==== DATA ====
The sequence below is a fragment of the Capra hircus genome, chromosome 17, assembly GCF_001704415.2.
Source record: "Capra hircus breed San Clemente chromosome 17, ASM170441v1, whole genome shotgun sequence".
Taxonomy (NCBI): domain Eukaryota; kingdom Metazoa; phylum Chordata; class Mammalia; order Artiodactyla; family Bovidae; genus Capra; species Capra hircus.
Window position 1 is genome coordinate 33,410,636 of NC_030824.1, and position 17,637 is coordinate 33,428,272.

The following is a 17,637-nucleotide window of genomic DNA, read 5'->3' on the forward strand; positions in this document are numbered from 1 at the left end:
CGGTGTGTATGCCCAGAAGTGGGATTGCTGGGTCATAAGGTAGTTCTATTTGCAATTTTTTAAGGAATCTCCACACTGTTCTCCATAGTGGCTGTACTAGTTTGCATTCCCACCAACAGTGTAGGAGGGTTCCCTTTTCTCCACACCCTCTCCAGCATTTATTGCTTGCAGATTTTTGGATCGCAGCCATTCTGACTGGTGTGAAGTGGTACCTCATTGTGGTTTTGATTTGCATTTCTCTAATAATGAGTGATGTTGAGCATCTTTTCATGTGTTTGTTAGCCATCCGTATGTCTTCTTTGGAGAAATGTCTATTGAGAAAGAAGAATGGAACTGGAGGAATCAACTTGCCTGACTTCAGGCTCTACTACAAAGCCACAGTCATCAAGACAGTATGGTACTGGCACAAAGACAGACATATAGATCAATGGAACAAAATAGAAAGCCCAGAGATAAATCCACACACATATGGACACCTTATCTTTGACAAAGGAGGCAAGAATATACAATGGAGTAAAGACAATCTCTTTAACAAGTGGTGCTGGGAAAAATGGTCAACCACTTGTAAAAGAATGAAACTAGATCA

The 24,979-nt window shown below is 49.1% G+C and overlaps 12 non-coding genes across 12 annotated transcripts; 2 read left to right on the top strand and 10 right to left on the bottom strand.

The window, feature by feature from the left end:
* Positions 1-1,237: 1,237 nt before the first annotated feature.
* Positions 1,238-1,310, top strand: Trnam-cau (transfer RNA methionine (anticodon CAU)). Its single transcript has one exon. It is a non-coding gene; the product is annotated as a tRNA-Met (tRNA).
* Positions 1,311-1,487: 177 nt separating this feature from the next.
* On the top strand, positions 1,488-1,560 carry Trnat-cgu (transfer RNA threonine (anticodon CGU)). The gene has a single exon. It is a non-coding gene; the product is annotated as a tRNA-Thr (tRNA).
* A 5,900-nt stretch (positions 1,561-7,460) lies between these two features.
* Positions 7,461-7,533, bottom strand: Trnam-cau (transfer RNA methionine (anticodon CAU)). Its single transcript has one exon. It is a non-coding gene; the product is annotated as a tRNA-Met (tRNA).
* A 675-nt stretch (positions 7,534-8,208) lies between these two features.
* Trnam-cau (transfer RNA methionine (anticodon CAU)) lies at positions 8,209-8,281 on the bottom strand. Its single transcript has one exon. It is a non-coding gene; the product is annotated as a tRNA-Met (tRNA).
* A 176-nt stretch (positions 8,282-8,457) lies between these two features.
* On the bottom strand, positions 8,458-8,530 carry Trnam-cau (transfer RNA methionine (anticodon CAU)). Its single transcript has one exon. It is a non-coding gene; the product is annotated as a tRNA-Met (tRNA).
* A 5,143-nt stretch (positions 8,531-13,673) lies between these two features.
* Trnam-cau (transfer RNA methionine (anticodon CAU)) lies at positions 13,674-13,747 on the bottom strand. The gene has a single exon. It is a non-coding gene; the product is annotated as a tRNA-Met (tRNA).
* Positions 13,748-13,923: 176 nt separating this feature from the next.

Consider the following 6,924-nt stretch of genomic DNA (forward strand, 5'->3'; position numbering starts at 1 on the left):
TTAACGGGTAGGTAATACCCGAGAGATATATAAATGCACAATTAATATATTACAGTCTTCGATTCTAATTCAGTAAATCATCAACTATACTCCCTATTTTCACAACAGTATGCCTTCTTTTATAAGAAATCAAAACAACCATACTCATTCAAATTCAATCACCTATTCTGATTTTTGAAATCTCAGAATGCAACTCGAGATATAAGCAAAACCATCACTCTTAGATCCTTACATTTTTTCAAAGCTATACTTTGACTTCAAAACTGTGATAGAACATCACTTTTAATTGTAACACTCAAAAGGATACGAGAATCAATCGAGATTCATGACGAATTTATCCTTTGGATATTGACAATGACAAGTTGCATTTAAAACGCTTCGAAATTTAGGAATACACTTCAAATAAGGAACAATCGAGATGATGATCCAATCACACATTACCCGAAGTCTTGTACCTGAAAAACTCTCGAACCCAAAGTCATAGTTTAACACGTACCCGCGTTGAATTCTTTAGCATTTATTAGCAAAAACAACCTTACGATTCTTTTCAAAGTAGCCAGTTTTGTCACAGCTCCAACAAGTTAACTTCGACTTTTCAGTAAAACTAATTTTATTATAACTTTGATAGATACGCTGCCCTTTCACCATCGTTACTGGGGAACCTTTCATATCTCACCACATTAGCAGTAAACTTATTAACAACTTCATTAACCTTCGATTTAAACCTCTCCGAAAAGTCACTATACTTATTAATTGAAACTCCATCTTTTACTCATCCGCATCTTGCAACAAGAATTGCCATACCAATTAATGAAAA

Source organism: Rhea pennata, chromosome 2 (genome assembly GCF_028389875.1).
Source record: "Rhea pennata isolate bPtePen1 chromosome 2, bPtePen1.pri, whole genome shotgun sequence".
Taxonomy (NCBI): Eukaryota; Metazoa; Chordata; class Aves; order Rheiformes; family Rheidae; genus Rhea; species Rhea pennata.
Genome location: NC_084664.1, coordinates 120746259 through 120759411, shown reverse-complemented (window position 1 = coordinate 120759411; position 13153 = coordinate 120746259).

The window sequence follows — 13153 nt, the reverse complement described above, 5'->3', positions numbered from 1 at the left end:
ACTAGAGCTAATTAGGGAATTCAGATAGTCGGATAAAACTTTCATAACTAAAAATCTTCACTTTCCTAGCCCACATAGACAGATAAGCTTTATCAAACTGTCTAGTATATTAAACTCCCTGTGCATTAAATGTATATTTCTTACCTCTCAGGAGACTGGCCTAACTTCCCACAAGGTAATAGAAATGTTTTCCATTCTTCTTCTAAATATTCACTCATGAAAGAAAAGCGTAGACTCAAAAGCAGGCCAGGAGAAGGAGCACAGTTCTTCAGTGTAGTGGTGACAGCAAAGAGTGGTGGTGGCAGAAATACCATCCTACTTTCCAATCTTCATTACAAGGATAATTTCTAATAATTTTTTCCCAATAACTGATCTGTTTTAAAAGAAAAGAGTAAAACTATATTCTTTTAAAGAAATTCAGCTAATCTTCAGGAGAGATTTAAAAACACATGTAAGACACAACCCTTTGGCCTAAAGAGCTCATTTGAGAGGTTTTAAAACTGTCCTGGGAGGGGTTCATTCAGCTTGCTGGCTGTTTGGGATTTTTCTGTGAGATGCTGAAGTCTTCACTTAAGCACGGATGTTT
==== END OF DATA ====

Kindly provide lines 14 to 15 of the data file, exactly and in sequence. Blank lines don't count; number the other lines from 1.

* Positions 7,461-7,533, bottom strand: Trnam-cau (transfer RNA methionine (anticodon CAU)). Its single transcript has one exon. It is a non-coding gene; the product is annotated as a tRNA-Met (tRNA).
* A 675-nt stretch (positions 7,534-8,208) lies between these two features.